But what to do with the two dozen deer legs? It was a bitterly cold day, and our covered porch was hardly any warmer. I laid out the legs I'd received, and counted twenty-six in all, as well as four stubby, white goat legs that had also made it into the mix.

It was pretty neat to see the variation in size, color, and shape amongst the legs. Rarely do we get the opportunity to see so many deer feet at once, but when they are all lined up, the differences and genetic variations become quite obvious. 

Because it was so cold outside, the porch became a suitable walk-in freezer for the legs. I skinned several of them immediately, and over the past week, I've whittled down the remaining number to fifteen. On a particularly warm day, I somehow found room in the chest freezer for the rest of the unskinned legs.

So, why deer legs? If there ever was a "useless" part of a creature, it would be the leg. This is especially true for deer, whose legs literally lack meat. They aren't good for eating, so all too often, they are thrown away (or turned into hideous lamps and gun racks). But uselessness is a subjective term, and whereas one thing is useless to one person, that same item can have a variety of uses for another. Deer legs are a wonderful example of this: though they lack meat, they have tendons, bones, hooves, and of course, the skin and fur. No, these materials aren't good for eating, but they have many, many other uses -- one just has to be patient, willing to try new skills, and be prepared for failure (or success).

Skinning a deer leg is an easy process, and since I am in possession of so many, I've got the ability to try different styles. Sometimes, I keep the dewclaws attached; other times, I cut around them. I skinned one leg in such a way that I kept all four hooves attached -- we'll see what I end up doing with that particular skin.

Once the leg has been skinned, it's time to cut out the tendons. Beneath all that fur, a deer leg is almost nothing but bones and tendons; it's an elegant structure, but one does have to wonder how they don't get cold! When fresh, the tendons are a pearly white-pink color. As they dry, they turn a translucent pink-yellow.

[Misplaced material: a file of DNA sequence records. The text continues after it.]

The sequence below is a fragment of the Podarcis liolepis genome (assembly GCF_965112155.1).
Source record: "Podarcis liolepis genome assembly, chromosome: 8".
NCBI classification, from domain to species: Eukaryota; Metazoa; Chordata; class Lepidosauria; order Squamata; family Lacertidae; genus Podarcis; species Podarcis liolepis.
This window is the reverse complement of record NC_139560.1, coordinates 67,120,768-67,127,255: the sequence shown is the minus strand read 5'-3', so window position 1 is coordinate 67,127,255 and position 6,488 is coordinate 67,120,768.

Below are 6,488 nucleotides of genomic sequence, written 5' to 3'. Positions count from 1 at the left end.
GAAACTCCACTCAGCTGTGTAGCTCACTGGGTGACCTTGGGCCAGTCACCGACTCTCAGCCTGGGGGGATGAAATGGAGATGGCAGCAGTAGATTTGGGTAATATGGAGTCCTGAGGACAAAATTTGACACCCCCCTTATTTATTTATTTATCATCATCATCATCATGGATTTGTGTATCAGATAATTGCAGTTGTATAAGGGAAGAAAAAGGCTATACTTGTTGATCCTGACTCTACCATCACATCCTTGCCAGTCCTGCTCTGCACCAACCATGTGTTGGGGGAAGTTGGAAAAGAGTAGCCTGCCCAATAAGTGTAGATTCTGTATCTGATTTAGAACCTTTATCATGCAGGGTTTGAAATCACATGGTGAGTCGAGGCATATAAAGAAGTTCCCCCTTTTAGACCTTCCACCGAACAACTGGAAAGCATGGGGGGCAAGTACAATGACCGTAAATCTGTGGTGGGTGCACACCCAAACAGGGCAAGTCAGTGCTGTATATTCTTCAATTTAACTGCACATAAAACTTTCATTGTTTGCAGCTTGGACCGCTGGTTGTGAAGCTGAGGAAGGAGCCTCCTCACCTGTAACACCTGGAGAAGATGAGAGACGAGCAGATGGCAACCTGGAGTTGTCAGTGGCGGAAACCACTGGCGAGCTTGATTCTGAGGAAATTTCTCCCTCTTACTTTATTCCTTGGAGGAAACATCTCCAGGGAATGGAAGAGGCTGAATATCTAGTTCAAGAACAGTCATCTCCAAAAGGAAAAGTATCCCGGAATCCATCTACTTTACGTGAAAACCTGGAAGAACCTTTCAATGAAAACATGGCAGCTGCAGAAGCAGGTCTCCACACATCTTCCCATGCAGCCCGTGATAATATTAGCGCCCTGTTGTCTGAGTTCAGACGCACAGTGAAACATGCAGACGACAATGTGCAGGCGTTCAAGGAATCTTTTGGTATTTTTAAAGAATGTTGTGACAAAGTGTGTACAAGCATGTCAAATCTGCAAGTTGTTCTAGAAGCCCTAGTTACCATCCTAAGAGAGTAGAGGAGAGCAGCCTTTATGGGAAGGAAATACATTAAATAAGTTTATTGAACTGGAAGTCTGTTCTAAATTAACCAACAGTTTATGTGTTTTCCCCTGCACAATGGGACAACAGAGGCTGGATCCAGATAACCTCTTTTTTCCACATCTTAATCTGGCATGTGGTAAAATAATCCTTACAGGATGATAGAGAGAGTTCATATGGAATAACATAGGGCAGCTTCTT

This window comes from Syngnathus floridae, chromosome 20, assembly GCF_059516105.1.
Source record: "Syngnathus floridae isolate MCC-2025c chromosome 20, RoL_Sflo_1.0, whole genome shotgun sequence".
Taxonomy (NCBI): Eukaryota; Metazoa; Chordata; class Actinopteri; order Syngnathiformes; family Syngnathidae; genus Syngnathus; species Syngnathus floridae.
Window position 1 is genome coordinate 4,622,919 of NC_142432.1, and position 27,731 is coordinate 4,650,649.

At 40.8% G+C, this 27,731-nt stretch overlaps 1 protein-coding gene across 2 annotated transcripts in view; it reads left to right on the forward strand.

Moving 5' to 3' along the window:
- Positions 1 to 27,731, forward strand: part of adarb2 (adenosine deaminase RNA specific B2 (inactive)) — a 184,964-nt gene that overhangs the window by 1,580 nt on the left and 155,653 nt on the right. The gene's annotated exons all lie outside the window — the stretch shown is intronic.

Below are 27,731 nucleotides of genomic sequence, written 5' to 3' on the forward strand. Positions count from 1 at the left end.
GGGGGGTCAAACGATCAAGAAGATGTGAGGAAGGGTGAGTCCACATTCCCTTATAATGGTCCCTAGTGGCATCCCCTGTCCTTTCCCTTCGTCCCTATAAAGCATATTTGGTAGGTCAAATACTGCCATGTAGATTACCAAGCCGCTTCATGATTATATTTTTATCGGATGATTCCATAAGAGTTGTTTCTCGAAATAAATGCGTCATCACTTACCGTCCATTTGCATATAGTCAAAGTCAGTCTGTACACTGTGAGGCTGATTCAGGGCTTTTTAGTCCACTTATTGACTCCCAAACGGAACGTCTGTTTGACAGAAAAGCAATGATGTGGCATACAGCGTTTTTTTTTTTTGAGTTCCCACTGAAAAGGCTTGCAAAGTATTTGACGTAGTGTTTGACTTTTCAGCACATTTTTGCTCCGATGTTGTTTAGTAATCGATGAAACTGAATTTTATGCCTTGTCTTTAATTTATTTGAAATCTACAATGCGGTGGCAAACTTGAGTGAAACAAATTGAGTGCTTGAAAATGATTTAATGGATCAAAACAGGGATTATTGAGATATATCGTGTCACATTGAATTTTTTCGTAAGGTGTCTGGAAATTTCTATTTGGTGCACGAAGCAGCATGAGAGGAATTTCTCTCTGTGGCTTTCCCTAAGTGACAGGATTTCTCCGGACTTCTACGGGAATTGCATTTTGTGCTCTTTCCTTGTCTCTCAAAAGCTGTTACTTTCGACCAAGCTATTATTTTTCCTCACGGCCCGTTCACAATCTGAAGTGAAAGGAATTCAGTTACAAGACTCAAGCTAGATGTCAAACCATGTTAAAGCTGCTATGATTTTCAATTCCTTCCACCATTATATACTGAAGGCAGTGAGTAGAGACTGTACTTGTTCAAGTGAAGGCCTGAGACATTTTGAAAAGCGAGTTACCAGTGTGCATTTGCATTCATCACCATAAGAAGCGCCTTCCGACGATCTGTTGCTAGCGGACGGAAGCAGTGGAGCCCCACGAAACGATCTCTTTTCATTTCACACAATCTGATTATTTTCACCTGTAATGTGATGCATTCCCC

The uses for the skin and fur are rather obvious: buckskin, pouches, strips of fur for lining and insulating clothes... the list goes on. But what are tendons used for? Once cleaned and dried, they are pounded until they separate into strands. These strands of sinew can then be turned into cordage (string), which can prove to be useful in a pinch.
The bones and hooves have many uses as well. I'm using this guide (PDF) as I render these twenty-six deer legs into things that will be useful to me. I think it's very important to have some knowledge of traditional skills; these ways were used by our ancestors, and they're still used today. These deer legs could be rotting in a landfill -- instead, they will help me better understand traditional outdoor ways -- skills that have largely been forgotten by my generation.

Tuesday, November 15, 2011

Opening Day

Six years ago, I took some of my first photographs of dead animals. I didn't have any plan in mind for them, nor had I thought up any type of social statement, but they are certainly interesting to look back at. Today is opening day of rifle season for deer here in Michigan, so in recognition of that, here are a few photographs from November 2005 of the buck pole in Dexter.

Seeing full-grown deer strung up by their antlers is a rather sobering experience. They suddenly become massive; their bellies are open and steaming, their tongues loll out and their eyes are open. Depending on your background and upbringing, it can be a horrific sight, or a fascinating one, or a joyful one, or any combination thereof. Whatever the case is, it's certainly a good opportunity for photography.

Monday, November 14, 2011

Another Day, Another Raccoon

Raccoons are probably the most common road casualty along Marquette's stretch of US 41. For a while, I was tallying them as they were hit, but I've long since lost count. There's a particular area where the bodies of raccoons really seem to pile up, and it's a small span of the highway, between the newly-built traffic circle and the Altamont Street bridge:

click for larger view

Why is this spot such a death trap for raccoons? For one, the four-lane highway cuts between a neighborhood and a wooded area, both of which are ideal locations for raccoons to live. In addition, there's a divider that runs the whole length of this stretch, separating opposing traffic. If a raccoon were to somehow make it halfway across the road, getting around this barrier would be a challenge, especially with cars whipping by at sixty miles an hour.

As a result, raccoons die in great numbers along this small stretch of highway. A few weeks ago, I got a call from Steph; she was talking to one of her classmates, and he'd spotted a freshly-hit raccoon in this area. I had been on the lookout for a sizable raccoon for taxidermy purposes, so after work, I retrieved it, then froze it for skinning at a later, more convenient time.